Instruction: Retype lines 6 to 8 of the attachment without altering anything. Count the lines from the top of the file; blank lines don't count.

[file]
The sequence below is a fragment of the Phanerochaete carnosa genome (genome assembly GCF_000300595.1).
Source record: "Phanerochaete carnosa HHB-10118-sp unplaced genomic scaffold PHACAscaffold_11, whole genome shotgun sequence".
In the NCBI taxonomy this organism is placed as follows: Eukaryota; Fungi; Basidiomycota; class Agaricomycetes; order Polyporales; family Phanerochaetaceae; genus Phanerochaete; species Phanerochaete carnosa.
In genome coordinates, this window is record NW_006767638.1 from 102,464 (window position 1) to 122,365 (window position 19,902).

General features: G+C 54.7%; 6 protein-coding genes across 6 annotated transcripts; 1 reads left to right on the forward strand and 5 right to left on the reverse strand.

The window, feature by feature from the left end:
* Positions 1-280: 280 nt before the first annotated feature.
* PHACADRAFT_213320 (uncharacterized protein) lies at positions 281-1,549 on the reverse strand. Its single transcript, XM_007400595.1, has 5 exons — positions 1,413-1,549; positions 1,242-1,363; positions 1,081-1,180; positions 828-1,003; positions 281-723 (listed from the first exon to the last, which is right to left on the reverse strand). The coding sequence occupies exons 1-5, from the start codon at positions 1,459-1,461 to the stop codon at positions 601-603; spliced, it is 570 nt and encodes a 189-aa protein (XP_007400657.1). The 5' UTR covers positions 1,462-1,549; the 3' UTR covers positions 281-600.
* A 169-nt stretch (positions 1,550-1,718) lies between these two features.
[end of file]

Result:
The window, feature by feature from the left end:
* Positions 1-280: 280 nt before the first annotated feature.
* PHACADRAFT_213320 (uncharacterized protein) lies at positions 281-1,549 on the reverse strand. Its single transcript, XM_007400595.1, has 5 exons — positions 1,413-1,549; positions 1,242-1,363; positions 1,081-1,180; positions 828-1,003; positions 281-723 (listed from the first exon to the last, which is right to left on the reverse strand). The coding sequence occupies exons 1-5, from the start codon at positions 1,459-1,461 to the stop codon at positions 601-603; spliced, it is 570 nt and encodes a 189-aa protein (XP_007400657.1). The 5' UTR covers positions 1,462-1,549; the 3' UTR covers positions 281-600.